Google chose not to go public about bug that exposed Google Plus users’ data

Goodbye Google Plus, no-one ever liked you.

Google chose not to go public about bug that exposed Google Plus users' data

The big news today is not that Google has decided to shut down Google Plus for consumers.

The big news, as the Wall Street Journal reports, is that after the personal data of hundreds of thousands of Google Plus users had been left exposed for years, Google chose not to go public about the incident, fearful of the repercussions as Facebook was facing its own Cambridge Analytica moment.

Fortunately, things could have been worse. The data exposed included names, email addresses, dates of birth, gender, profile photographs, places lived, relationship status, and occupation. What it did not include were messages and phone numbers. Still, in 2018, no-one wants an online service to leak any of the data that they consider personal and private.

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No-one, not even Google, knows for sure how many Google Plus users had their personal data exposed to third-party app developers due to a bug in its API which had was present from 2015 until March this year.

But in a blog post seemingly published in an attempt to take some of the sting out of the Wall Street Journal report, Google revealed that – despite approximately 500,000 Google Plus profiles were potentially affected in just the two weeks prior to patching the bug, and 438 separate third-party applications having access to the unauthorised Google Plus data – it has not seen any evidence that any profile data was misused.

Of course, as we all know, an absence of evidence is not evidence of absence. If the profile data had been misused, it is very possible that Google would simply have no knowledge of the fact.

What it was very aware of, however, if a memo referred to in WSJ report is to be believed, is the potential damage that could be done by details of the privacy breach becoming public – both in terms to its reputation, and to the future growth of Google Plus:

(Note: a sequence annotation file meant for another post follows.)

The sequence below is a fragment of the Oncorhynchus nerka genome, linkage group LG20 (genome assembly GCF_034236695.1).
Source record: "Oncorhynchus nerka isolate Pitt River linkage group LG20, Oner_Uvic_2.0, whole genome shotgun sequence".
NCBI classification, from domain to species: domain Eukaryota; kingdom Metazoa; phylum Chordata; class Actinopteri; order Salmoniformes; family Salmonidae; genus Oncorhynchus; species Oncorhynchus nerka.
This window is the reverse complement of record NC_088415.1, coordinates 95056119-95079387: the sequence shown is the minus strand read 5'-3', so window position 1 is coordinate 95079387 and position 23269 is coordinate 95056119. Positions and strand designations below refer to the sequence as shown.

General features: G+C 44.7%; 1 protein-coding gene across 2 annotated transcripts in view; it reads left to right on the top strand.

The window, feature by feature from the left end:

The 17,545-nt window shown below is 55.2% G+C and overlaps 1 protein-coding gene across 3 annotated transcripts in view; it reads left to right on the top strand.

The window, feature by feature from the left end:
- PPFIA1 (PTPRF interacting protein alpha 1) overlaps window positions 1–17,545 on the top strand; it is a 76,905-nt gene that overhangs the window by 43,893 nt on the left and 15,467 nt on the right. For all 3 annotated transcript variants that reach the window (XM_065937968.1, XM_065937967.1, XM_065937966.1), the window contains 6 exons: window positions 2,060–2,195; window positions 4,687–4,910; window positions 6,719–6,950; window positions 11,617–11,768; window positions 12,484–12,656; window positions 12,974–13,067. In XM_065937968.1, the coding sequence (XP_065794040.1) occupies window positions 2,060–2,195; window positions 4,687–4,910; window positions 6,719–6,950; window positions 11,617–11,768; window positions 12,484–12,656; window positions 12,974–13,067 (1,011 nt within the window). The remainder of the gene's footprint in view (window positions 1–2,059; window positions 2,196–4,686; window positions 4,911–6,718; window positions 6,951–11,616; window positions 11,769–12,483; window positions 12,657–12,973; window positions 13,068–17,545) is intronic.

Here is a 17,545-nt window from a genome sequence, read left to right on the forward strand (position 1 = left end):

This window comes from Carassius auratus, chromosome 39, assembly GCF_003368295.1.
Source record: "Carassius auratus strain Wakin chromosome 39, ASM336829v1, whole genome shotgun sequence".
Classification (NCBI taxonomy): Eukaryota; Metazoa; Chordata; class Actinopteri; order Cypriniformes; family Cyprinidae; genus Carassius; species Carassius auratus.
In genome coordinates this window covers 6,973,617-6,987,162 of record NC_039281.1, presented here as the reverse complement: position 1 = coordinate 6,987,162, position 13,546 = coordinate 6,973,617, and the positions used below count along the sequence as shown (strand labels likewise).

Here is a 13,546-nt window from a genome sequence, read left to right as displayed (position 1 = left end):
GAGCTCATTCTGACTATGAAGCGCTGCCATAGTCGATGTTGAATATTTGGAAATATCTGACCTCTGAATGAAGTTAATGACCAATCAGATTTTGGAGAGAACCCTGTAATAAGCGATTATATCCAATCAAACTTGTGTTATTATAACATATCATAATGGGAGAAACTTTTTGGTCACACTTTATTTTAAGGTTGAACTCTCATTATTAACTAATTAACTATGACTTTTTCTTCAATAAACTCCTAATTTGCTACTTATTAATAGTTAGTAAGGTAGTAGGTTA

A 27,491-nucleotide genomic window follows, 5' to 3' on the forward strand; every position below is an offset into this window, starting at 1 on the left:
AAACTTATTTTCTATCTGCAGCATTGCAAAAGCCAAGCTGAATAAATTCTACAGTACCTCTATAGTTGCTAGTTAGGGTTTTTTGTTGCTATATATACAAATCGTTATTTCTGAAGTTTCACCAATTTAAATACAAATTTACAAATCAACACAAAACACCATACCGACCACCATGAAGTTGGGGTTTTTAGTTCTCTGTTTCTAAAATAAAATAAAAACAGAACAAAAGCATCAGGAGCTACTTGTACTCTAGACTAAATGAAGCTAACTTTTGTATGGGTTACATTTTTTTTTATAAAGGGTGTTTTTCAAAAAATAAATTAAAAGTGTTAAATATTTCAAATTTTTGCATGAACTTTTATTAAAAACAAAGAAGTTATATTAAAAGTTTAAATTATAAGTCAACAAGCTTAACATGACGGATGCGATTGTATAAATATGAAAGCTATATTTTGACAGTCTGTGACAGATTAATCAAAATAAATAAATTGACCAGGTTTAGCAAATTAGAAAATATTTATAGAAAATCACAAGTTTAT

Internal lawyers advised that Google wasn’t legally required to disclose the incident to the public, the people said. Because the company didn’t know what developers may have what data, the group also didn’t believe notifying users would give any actionable benefit to the end users, the people said.

The memo from legal and policy staff wasn’t a factor in the decision, said a person familiar with the process, but reflected internal disagreements over how to handle the matter.

The document shows Google officials knew that disclosure could have serious ramifications. Revealing the incident would likely result “in us coming into the spotlight alongside or even instead of Facebook despite having stayed under the radar throughout the Cambridge Analytica scandal,” the memo said. It “almost guarantees Sundar will testify before Congress.”

Google says that it will be winding down Google Plus over the next 10 months, and plans to complete the process by the end of August 2019. From the sound of things, their intention is to try to still get some value out of their Google Plus investment by offering it as a internal communications tool for the workplace – rather than for the great unwashed public.

But the really big news today is not that Google is finally shutting down Google Plus (who cares?) The big story is that Google knew months ago that user data had been exposed and chose to keep the fact quiet. Did no-one tell them that cover-ups are always worse than coming clean?

Graham Cluley is an award-winning keynote speaker who has given presentations around the world about cybersecurity, hackers, and online privacy. A veteran of the computer security industry since the early 1990s, he wrote the first ever version of Dr Solomon's Anti-Virus Toolkit for Windows, makes regular media appearances, and is the co-host of the popular "Smashing Security" podcast. Follow him on Twitter, Mastodon, Threads, Bluesky, or drop him an email.

2 comments on “Google chose not to go public about bug that exposed Google Plus users’ data”

  1. cruachan

    Given that Google actively looks for bugs in their competitors software, and chooses to publish them if said competitor doesn't fix them quickly enough for Google's liking, that's pretty shocking behaviour. Good thing no one used Google+….

  2. David L

    Must have asked Uber how best to handle this? Thankfully, there are whistle-blower's inside the "Let's Be Evil" Corp. Thank God Mr. Robot returns soon to combat "Evil Corp"!

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